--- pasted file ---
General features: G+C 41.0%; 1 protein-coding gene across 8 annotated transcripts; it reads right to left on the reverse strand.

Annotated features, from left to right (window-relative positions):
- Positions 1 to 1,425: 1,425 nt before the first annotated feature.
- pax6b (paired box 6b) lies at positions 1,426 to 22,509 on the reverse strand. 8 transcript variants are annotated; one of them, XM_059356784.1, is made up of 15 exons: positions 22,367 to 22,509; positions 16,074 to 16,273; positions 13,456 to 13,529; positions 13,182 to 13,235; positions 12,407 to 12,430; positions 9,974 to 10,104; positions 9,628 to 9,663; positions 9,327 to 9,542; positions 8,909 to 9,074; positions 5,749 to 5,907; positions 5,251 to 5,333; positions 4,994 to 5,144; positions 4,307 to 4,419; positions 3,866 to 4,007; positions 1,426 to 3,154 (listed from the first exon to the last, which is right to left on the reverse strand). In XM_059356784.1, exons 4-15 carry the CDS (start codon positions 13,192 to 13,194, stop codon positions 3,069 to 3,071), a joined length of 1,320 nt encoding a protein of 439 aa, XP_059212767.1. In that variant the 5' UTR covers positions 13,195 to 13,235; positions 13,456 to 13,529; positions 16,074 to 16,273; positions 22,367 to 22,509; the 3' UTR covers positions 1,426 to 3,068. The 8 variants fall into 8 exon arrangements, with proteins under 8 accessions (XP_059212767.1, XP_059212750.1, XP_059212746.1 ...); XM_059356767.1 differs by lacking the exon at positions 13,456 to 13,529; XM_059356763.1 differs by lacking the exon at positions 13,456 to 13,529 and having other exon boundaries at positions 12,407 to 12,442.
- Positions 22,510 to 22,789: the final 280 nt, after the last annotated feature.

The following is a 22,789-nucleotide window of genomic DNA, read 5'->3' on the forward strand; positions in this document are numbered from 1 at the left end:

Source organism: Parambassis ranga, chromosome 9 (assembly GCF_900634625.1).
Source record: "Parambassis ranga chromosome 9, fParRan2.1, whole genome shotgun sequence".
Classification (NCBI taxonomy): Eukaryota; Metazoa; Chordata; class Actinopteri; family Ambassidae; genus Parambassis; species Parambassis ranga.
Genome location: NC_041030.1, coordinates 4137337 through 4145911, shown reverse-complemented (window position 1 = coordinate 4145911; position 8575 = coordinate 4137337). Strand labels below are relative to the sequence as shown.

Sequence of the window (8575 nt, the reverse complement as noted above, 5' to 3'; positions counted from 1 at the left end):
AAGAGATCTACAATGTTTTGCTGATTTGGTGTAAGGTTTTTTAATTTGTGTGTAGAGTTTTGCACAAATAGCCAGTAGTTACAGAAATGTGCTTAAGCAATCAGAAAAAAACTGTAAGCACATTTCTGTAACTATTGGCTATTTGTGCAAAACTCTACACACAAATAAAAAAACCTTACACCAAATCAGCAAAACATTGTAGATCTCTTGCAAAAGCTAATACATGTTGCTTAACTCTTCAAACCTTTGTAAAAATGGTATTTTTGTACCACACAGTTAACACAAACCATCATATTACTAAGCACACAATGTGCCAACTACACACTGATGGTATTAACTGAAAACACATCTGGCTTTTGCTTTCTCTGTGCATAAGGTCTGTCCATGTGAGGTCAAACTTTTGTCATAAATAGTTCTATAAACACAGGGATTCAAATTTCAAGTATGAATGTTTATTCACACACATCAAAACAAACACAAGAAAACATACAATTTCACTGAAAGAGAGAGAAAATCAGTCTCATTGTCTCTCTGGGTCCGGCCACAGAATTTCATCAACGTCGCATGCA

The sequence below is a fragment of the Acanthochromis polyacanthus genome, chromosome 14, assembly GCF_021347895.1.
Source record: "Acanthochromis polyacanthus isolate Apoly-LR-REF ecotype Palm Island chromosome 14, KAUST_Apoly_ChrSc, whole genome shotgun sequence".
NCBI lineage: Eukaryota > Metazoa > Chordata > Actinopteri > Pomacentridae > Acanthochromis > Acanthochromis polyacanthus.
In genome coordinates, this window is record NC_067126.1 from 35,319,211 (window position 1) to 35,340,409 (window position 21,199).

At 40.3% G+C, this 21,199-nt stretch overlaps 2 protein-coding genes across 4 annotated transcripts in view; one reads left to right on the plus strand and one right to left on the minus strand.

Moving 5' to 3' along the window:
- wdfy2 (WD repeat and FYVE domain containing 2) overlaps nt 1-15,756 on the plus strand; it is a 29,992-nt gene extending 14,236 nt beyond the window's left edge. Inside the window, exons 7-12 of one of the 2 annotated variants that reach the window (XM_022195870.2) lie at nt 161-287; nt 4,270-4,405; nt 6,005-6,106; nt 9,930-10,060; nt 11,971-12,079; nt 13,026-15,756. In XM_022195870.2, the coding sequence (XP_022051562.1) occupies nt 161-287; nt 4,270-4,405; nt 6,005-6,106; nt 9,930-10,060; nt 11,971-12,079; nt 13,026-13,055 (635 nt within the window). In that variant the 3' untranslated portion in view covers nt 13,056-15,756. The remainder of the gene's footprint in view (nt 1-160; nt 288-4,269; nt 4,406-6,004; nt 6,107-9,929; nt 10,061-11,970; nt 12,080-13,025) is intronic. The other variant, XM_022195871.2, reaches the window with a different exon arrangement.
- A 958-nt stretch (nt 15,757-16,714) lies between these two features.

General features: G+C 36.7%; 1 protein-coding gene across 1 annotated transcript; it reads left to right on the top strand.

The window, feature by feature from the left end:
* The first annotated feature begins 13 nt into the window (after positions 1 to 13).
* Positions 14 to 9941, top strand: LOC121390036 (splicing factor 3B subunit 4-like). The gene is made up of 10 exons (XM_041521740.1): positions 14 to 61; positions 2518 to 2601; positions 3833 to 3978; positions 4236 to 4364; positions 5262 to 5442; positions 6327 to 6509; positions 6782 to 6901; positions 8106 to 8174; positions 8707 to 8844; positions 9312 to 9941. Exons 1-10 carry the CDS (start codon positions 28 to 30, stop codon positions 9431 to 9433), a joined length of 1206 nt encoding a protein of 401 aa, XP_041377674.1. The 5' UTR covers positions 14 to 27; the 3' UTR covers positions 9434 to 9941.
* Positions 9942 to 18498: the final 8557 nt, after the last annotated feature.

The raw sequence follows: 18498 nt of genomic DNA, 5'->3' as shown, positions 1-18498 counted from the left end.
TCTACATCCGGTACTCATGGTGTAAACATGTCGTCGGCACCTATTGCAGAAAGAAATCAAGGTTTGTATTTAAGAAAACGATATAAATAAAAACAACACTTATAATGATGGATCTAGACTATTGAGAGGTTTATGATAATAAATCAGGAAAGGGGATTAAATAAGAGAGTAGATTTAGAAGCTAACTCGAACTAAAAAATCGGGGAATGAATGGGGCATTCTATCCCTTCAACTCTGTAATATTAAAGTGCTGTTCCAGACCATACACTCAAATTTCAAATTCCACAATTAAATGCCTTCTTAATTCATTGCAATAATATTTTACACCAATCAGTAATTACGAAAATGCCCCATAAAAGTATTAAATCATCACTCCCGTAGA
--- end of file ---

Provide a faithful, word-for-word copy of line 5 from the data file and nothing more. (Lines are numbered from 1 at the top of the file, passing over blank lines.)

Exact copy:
- Positions 22,510 to 22,789: the final 280 nt, after the last annotated feature.